“One day the artist Henri Matisse cut a small bird from a piece of white paper. It was a simple shape but he liked the way it looked and didn’t want to throw it out. So he pinned it on the wall of his apartment to cover up a stain.”
Thus begins Matisse’s Garden, the story of an endlessly curious artist who used scissors and painted paper to make something utterly new. Written by Samantha Friedman, an assistant curator at MoMA and co-organizer of the exhibition Henri Matisse: The Cut-Outs, and featuring colorful cut-paper illustrations by Italian designer Cristina Amodeo, it’s an immersive introduction to Matisse’s vibrant cut-outs. It showcases eight artworks by Matisse, including three oversized reproductions on foldout pages.
This Sunday, November 2, at 12:00 p.m., author Samantha Friedman will read from the book and MoMA educators will teach you how to make your own Matisse-inspired cut-outs. To learn more about what inspired Samantha and the illustrator in the making of this book, read on below.
Why did you start working on Matisse’s Garden?
Samantha Friedman: Having spent years researching Matisse’s cut-outs for the exhibition, I was excited to tell the story of these incredible works in a different way. Beyond their art historical importance, there’s a kind of magic to the cut-outs that lends itself to a children’s book format.
Cristina Amodeo: I’ve always loved Matisse’s work and found the idea of working on a children’s book about him so exciting because it would give me the opportunity to rediscover the quality of his work and the innovation behind his art.
How did Matisse’s artwork inspire your writing/illustrations?
SF: One of Matisse’s greatest achievements, in all of his work but especially in the cut-outs, is his ability to reduce form to its essentials: a wave is described with a single undulating line, an acrobat executing a backbend becomes a fluid arc. So I tried to take that lesson from him, to make the language as uncluttered as possible, to try to find just the right words to convey an idea.
CA: I carefully researched, read about, and studied Matisse’s life and artistic journey before I began working on the sketches and storyboard. I tried to give my own interpretation of Samantha’s text while respecting a formal balance between my own aesthetic and the artist’s. I was inevitably inspired by the visual power of his works and, in turn, tried to create strong and simple scenes. And my illustrations are filled with direct and indirect references to Matisse’s work, which go beyond the cut-outs to include his paintings on canvas and old black-and-white photographs of his studio and trips he’d taken.
Do you have any favorite details in the book?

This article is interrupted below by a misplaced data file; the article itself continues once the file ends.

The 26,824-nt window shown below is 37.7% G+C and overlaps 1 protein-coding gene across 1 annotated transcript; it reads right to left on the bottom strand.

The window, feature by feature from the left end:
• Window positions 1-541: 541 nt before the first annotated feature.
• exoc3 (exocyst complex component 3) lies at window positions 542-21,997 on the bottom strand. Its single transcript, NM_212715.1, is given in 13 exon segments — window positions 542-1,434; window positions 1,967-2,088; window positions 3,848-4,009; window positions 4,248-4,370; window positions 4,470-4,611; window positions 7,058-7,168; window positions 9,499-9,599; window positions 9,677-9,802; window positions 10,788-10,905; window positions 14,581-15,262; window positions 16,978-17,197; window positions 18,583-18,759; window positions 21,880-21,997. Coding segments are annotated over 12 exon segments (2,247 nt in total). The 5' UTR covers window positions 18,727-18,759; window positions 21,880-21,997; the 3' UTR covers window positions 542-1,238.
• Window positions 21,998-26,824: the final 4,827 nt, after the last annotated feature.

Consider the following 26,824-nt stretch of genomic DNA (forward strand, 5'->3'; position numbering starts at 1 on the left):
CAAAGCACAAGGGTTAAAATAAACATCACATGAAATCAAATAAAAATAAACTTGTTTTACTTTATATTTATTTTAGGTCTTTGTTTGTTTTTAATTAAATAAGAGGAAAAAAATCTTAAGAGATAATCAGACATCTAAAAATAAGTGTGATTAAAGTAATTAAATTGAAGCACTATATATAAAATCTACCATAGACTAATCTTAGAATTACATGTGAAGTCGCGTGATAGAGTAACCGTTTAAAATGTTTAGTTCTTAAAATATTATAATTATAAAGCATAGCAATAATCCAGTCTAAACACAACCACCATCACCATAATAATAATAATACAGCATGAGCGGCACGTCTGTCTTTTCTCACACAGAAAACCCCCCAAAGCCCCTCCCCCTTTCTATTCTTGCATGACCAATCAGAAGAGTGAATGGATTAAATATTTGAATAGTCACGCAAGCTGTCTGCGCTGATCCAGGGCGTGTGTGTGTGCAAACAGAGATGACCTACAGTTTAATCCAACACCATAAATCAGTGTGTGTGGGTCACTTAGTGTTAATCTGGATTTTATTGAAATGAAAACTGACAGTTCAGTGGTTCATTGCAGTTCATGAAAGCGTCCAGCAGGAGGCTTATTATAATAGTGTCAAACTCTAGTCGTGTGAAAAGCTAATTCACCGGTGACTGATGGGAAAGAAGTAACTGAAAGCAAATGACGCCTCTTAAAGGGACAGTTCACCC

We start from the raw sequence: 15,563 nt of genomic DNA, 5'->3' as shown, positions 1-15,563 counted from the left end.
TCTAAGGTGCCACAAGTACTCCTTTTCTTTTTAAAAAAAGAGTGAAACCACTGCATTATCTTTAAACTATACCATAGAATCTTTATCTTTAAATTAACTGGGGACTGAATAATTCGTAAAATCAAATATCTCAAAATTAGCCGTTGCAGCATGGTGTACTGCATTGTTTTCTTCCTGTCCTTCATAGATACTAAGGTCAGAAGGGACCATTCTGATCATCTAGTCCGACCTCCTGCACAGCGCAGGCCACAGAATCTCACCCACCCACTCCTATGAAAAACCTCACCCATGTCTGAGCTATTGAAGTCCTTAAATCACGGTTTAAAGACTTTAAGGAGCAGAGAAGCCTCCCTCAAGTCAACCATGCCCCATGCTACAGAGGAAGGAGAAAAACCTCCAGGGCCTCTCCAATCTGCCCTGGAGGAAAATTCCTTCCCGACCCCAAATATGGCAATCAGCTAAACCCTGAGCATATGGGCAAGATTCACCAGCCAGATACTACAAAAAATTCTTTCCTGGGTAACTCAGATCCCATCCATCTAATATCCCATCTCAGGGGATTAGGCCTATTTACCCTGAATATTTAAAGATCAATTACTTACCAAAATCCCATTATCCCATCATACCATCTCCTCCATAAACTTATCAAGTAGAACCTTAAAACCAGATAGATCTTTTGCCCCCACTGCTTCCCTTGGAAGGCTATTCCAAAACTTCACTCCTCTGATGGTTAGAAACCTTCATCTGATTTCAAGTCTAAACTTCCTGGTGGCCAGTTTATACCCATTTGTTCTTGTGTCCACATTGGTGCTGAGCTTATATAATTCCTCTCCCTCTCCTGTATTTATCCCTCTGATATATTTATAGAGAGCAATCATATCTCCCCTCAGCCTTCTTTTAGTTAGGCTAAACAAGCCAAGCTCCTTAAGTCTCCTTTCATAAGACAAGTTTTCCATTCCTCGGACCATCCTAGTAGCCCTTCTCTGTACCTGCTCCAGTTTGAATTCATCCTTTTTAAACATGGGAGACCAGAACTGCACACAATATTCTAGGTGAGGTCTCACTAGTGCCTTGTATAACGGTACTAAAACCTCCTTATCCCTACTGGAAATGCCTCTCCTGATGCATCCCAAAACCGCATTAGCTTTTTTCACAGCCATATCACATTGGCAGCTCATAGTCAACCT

SF: I love how Cristina incorporated references to Matisse’s art and life into the illustrations. The studio assistants painting the papers echo the composition of the artist’s early painting Dance (I), and the still life scene features real objects from his studio. These details allow the book to operate on several different levels, for multiple audiences.
CA: My favorite is the first spread because that’s where it all started. After creating the first version of that spread, I tried to find the right balance in the colors that I would continue using in the following pages. To quote Matisse and the book: “What counts most with colors are relationships.” I absolutely agree with this and treasure it especially in what I consider the most important phase of my work: selecting the color palette. For me, colors are the starting point; if the colors don’t work together, the harmony of the image will always be impaired despite the balance of the composition. And this is what I love about Matisse’s Garden, it’s a book about form and color, but mostly about forms created by color.
What were some of the surprises or challenges in introducing Matisse’s work to children?
SF: You realize that concepts that have come to seem straightforward—abstraction vs. figuration, or the idea of positive and negative shapes—are actually very complex. Explaining them clearly is a challenge, but a good one, in that it forces you to truly understand them yourself.
CA: The magic of Matisse’s art derives from his capacity to create a world that is both fantastic—as in, full of fantasy—and fascinating, through the simple use of a pair of scissors and glue. In a way, Matisse’s cut-outs are sculpture and painting together. This is what I think appeals to kids, the idea of “sculpting” paper and transforming it into something new, giving life to emotions, and discovering the wonders in imperfect cuts. It’s about discovering the power of imprecision, and the spontaneity and the gestures when they become expressions of a magical world.